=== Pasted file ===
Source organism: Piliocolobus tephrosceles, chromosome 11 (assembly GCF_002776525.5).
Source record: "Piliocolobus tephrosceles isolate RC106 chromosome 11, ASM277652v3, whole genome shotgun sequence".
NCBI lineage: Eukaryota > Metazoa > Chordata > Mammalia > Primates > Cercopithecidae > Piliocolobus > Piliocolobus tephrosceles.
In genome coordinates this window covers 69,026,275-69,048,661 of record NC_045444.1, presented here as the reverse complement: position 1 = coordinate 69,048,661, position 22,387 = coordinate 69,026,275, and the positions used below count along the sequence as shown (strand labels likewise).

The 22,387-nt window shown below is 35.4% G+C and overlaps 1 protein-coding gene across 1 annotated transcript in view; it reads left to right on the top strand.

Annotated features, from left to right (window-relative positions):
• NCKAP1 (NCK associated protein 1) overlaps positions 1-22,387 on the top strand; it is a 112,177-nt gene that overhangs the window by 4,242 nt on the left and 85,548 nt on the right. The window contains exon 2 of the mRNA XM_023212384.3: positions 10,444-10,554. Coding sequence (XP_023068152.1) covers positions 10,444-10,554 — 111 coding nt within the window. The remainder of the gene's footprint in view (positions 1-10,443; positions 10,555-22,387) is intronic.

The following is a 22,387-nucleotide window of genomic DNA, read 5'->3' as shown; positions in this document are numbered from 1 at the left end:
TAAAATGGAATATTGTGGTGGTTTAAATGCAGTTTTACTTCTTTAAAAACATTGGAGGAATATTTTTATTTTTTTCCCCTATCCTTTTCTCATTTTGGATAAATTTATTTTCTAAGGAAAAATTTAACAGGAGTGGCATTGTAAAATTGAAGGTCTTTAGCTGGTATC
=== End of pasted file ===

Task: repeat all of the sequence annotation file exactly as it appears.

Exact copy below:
Source organism: Piliocolobus tephrosceles, chromosome 11 (assembly GCF_002776525.5).
Source record: "Piliocolobus tephrosceles isolate RC106 chromosome 11, ASM277652v3, whole genome shotgun sequence".
NCBI lineage: Eukaryota > Metazoa > Chordata > Mammalia > Primates > Cercopithecidae > Piliocolobus > Piliocolobus tephrosceles.
In genome coordinates this window covers 69,026,275-69,048,661 of record NC_045444.1, presented here as the reverse complement: position 1 = coordinate 69,048,661, position 22,387 = coordinate 69,026,275, and the positions used below count along the sequence as shown (strand labels likewise).

The 22,387-nt window shown below is 35.4% G+C and overlaps 1 protein-coding gene across 1 annotated transcript in view; it reads left to right on the top strand.

Annotated features, from left to right (window-relative positions):
• NCKAP1 (NCK associated protein 1) overlaps positions 1-22,387 on the top strand; it is a 112,177-nt gene that overhangs the window by 4,242 nt on the left and 85,548 nt on the right. The window contains exon 2 of the mRNA XM_023212384.3: positions 10,444-10,554. Coding sequence (XP_023068152.1) covers positions 10,444-10,554 — 111 coding nt within the window. The remainder of the gene's footprint in view (positions 1-10,443; positions 10,555-22,387) is intronic.

The following is a 22,387-nucleotide window of genomic DNA, read 5'->3' as shown; positions in this document are numbered from 1 at the left end:
TAAAATGGAATATTGTGGTGGTTTAAATGCAGTTTTACTTCTTTAAAAACATTGGAGGAATATTTTTATTTTTTTCCCCTATCCTTTTCTCATTTTGGATAAATTTATTTTCTAAGGAAAAATTTAACAGGAGTGGCATTGTAAAATTGAAGGTCTTTAGCTGGTATC